The large GTPase dynamin II is required for pinching off endocytic vesicles from the plasma membrane during clathrin-mediated and caveolin-mediated endocytosis [32], [33]. We used two dynamin inhibitors–Bis-T-23 and Dynasore (Dyngo7a) that act via different mechanisms to study the requirement for dynamin in VACV entry. Dynasore is a dynamin GTPase inhibitor while Bis-T-23 acts on the assembly domain of dynamin. Each of these drugs inhibited uptake of transferrin, which is taken up by clathrin-mediated endocytosis via the transferrin receptor (Fig. 4A), but did not inhibit MV uptake (Fig. 4B). EV uptake was slightly but not significantly inhibited in the presence of Bis-T-23 (14.3±7.7%, n = 3, p = 0.075) and no inhibitory effect was seen with Dynasore (Fig. 4B). Furthermore, when VACV was bound to MDDCs at 4°C then allowed to enter in the presence of fluorescently conjugated transferrin, no colocalisation occurred between the two antigens over a course of 30 min at 37°C (Fig. 4C). Thus, VACV entry in DCs is dynamin-independent.

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Figure 4. VACV entry in MDDCs does not require dynamin.

(A) MDDCs were pretreated with dynamin II inhibitors Bis-T-23 (100 µM) and Dynasore (Dyngo7a; 200 µM) or media alone at 37°C for 30 min then incubated with 5 µg/mL transferrin-Alexafluor 647 (Tf-647) for 10 min at 37°C. Cells were washed, and then any remaining surface-bound transferrin was stripped by a low pH wash (pH 2.8). Uptake of transferrin was measured by flow cytometry and the mean fluorescence intensity (MFI) was expressed as a percentage of the untreated control MFI. (B) Alternatively, MDDCs were pre-treated with the dynamin II inhibitors then infected with MV-GFP or EV-GFP and analysed, as in Fig. 2. (C) MDDCs were spinoculated with MV-GFP or EV-GFP at 4°C then incubated in pre-warmed media with 200 µg/mL Tf-647 at 37°C for 1-45 min. Cells were then washed and trypsinised to remove residual surface bound virus and fixed in 4% PFA for confocal microscopy. Representative maximum projections of z-series taken at 15 min are shown. Scale bars represent 5 µm.

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We also found that while caveolin-1 (Cav-1) expression was detectable in MDDCs at the RNA level, only very low amounts of Cav-1 protein were detected by western blot which were undetectable by flow cytometry or confocal microscopy (data not shown). Therefore since VACV entry does not require dynamin, does not colocalise with transferrin and Cav-1 expression is almost undetectable in MDDCs, we conclude that VACV entry in DCs is not via clathrin- or caveolin-mediated endocytosis.

VACV entry in MDDCs is cholesterol-dependent

An alternative endocytic pathway is the clathrin-independent carrier (CLIC) pathway which is clathrin-, caveolin- and dynamin-independent but requires cholesterol in the plasma membrane [4], [5]. Macropinocytosis also occurs in cholesterol-rich domains in the cell membrane [34]. We used two agents to disrupt lipid rafts to determine their involvement in VACV entry in MDDCs. Methyl-β-cyclodextrin (mβCD) disrupts lipid rafts by extracting cholesterol from lipid membranes and filipin III (Fil) is a sterol-binding agent that sequesters cholesterol within the membrane. We observed notable reductions in MV entry of up to 19.1±2.2% (n = 3) in the presence of Fil and up to 28.3±14.6% (n = 3) in the presence of mβCD, however these reductions were not statistically significant (p = 0.183 and 0.305 respectively. Fig. 5A). Conversely, EV entry was significantly reduced in the presence of each drug in a dose-dependent manner by 61.9±4.3% (n = 4, p<0.001) and 63.4±11.6% (n = 4, p = 0.009) compared to untreated cells (Fig. 5A). The previously reported finding that MV penetration of BSC40 cells can be reduced by more than 90% using 10 mM mβCD [35] could not be repeated in MDDCs since concentrations greater than 2.5 mM were found to be toxic to these cells (data not shown).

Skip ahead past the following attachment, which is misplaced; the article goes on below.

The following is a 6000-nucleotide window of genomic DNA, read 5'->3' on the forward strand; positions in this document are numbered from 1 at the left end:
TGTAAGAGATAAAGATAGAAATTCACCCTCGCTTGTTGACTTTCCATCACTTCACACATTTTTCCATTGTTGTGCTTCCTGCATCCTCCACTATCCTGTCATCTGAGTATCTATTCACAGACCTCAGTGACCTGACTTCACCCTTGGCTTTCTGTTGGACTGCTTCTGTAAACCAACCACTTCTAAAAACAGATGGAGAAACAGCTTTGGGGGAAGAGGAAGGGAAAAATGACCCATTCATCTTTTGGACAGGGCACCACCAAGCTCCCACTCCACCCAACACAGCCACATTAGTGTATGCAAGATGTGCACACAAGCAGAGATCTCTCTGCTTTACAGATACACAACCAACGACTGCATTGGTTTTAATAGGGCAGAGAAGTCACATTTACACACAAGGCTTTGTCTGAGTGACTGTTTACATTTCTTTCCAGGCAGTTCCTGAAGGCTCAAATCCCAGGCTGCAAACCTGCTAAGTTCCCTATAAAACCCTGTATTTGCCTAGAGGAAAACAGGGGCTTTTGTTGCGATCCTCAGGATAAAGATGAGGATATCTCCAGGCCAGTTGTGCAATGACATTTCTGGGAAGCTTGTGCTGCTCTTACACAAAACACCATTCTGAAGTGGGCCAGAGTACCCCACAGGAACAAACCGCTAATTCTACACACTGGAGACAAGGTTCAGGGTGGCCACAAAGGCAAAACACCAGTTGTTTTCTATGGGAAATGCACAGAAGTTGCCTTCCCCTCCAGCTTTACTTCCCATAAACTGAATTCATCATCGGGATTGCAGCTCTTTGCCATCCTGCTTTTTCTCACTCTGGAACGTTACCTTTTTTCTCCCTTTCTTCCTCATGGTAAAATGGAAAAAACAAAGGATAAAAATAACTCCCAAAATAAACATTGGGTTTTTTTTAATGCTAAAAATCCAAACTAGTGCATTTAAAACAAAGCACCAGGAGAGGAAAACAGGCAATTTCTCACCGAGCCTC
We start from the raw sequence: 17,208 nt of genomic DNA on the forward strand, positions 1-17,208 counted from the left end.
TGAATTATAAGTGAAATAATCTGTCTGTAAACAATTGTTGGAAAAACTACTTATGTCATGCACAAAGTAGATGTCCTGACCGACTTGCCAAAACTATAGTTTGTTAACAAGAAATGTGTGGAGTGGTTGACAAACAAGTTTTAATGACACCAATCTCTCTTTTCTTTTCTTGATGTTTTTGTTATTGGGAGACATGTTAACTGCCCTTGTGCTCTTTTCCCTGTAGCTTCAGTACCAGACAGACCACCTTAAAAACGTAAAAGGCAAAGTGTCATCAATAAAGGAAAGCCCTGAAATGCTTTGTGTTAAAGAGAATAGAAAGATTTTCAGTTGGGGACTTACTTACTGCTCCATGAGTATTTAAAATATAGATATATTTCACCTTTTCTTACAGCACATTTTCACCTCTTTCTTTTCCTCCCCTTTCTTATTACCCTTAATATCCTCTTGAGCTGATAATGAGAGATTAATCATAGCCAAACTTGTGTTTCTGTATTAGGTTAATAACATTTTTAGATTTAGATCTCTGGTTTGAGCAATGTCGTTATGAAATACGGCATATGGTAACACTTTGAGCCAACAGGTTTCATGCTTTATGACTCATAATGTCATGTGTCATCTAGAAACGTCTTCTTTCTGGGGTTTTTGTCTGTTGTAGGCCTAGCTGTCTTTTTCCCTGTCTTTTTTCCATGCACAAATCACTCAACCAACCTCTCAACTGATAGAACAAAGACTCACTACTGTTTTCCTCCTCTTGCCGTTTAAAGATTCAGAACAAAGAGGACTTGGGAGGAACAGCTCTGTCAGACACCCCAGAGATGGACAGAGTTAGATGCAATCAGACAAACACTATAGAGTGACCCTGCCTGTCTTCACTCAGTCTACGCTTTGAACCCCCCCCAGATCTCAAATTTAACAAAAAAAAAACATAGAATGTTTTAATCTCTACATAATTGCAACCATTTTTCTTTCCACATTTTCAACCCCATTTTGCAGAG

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Figure 5. VACV entry in MDDCs is dependent on cholesterol.

(A) Cells were treated with cholesterol inhibitors methyl-β-cyclodextrin (mβCD) or filipin III (Fil) for 60 min at 37°C then infected and analysed as in Fig. 2. (B) Alternatively, virus binding at 4°C was analysed immediately after spinoculation of mβCD-treated cells with MV-GFP or (C) mβCD was added at the times indicated from 60 min prior to, up to 60 min post MV binding and entry. (D) Following treatment with mβCD for 60 min, cells were washed and incubated for a further 60 min at 37°C in the absence or presence of 0.1 mM soluble cholesterol to replenish cellular cholesterol, followed by MV binding and entry as in (A). ** p<0.01. *** p<0.001.

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The concentrations of mβCD used here reduced the content of cellular cholesterol by up to 30% compared to the untreated control, as measured by an Amplex Red assay (data not shown), however the cholesterol content could not be further reduced due to the toxicity of higher drug concentrations. While MV was clearly less sensitive to cholesterol-depletion than EV, we wanted to confirm our hypothesis that MV entry might be increasingly inhibited if the MDDCs could tolerate more marked cholesterol depletion. To further elucidate the requirement for cholesterol in MV entry in MDDCs we firstly pre-treated the cells with mβCD, and found MV binding at 4°C was moderately inhibited by 17.9±11.1% (n = 5, Fig. 5B). Secondly, mβCD was added to cells either 60 min prior to, at the time of, or up to 60 min after the initiation of virus entry at 37°C. Once MV entry was initiated, the degree to which the addition of mβCD could inhibit entry was diminished until finally at 60 min post-entry, mβCD no longer had any effect on virus uptake (Fig. 5C). The partial recovery of MV entry that occurred between treatment at −60 min and 0 min may be indicative of redistribution of the remaining cholesterol in the plasma membrane that was sufficient for MV entry. Thirdly, in the presence of mβCD, we were able to rescue and indeed enhance the entry of MV in MDDCs with the addition of soluble cholesterol (Fig. 5D). Together these results show that cholesterol indeed contributes to MV entry in DCs.